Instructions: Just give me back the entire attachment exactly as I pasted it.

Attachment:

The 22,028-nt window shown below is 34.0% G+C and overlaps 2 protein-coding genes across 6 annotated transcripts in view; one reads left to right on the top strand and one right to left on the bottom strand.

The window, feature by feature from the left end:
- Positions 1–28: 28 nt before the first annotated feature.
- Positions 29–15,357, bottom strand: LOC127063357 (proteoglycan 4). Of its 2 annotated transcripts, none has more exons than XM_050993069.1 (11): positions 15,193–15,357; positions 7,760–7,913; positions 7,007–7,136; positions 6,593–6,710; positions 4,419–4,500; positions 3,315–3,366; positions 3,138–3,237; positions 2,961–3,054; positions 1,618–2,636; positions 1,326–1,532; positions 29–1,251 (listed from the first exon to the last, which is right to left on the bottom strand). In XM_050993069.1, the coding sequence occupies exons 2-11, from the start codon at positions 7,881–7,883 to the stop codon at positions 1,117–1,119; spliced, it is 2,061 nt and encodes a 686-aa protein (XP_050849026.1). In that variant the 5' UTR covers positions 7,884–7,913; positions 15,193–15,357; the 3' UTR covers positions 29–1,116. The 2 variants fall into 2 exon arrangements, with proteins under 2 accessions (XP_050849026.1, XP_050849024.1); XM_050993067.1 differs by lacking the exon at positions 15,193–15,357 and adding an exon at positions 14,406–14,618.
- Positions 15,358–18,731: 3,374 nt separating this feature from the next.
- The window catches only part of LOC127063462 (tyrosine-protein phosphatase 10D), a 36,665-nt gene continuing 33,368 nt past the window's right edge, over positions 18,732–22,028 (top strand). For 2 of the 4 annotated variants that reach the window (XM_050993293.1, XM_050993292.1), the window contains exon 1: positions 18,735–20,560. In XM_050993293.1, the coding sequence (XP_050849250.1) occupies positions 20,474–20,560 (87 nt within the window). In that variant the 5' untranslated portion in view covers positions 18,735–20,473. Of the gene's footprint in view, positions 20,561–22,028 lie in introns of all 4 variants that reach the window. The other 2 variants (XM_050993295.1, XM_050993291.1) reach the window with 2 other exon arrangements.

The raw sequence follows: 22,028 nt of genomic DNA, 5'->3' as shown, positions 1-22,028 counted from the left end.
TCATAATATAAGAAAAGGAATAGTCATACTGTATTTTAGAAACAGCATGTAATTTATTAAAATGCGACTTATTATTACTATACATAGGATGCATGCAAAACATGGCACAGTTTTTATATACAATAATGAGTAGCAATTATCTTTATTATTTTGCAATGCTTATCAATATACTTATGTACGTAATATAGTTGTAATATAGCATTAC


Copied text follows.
The 22,028-nt window shown below is 34.0% G+C and overlaps 2 protein-coding genes across 6 annotated transcripts in view; one reads left to right on the top strand and one right to left on the bottom strand.

The window, feature by feature from the left end:
- Positions 1–28: 28 nt before the first annotated feature.
- Positions 29–15,357, bottom strand: LOC127063357 (proteoglycan 4). Of its 2 annotated transcripts, none has more exons than XM_050993069.1 (11): positions 15,193–15,357; positions 7,760–7,913; positions 7,007–7,136; positions 6,593–6,710; positions 4,419–4,500; positions 3,315–3,366; positions 3,138–3,237; positions 2,961–3,054; positions 1,618–2,636; positions 1,326–1,532; positions 29–1,251 (listed from the first exon to the last, which is right to left on the bottom strand). In XM_050993069.1, the coding sequence occupies exons 2-11, from the start codon at positions 7,881–7,883 to the stop codon at positions 1,117–1,119; spliced, it is 2,061 nt and encodes a 686-aa protein (XP_050849026.1). In that variant the 5' UTR covers positions 7,884–7,913; positions 15,193–15,357; the 3' UTR covers positions 29–1,116. The 2 variants fall into 2 exon arrangements, with proteins under 2 accessions (XP_050849026.1, XP_050849024.1); XM_050993067.1 differs by lacking the exon at positions 15,193–15,357 and adding an exon at positions 14,406–14,618.
- Positions 15,358–18,731: 3,374 nt separating this feature from the next.
- The window catches only part of LOC127063462 (tyrosine-protein phosphatase 10D), a 36,665-nt gene continuing 33,368 nt past the window's right edge, over positions 18,732–22,028 (top strand). For 2 of the 4 annotated variants that reach the window (XM_050993293.1, XM_050993292.1), the window contains exon 1: positions 18,735–20,560. In XM_050993293.1, the coding sequence (XP_050849250.1) occupies positions 20,474–20,560 (87 nt within the window). In that variant the 5' untranslated portion in view covers positions 18,735–20,473. Of the gene's footprint in view, positions 20,561–22,028 lie in introns of all 4 variants that reach the window. The other 2 variants (XM_050993295.1, XM_050993291.1) reach the window with 2 other exon arrangements.

The raw sequence follows: 22,028 nt of genomic DNA, 5'->3' as shown, positions 1-22,028 counted from the left end.
TCATAATATAAGAAAAGGAATAGTCATACTGTATTTTAGAAACAGCATGTAATTTATTAAAATGCGACTTATTATTACTATACATAGGATGCATGCAAAACATGGCACAGTTTTTATATACAATAATGAGTAGCAATTATCTTTATTATTTTGCAATGCTTATCAATATACTTATGTACGTAATATAGTTGTAATATAGCATTAC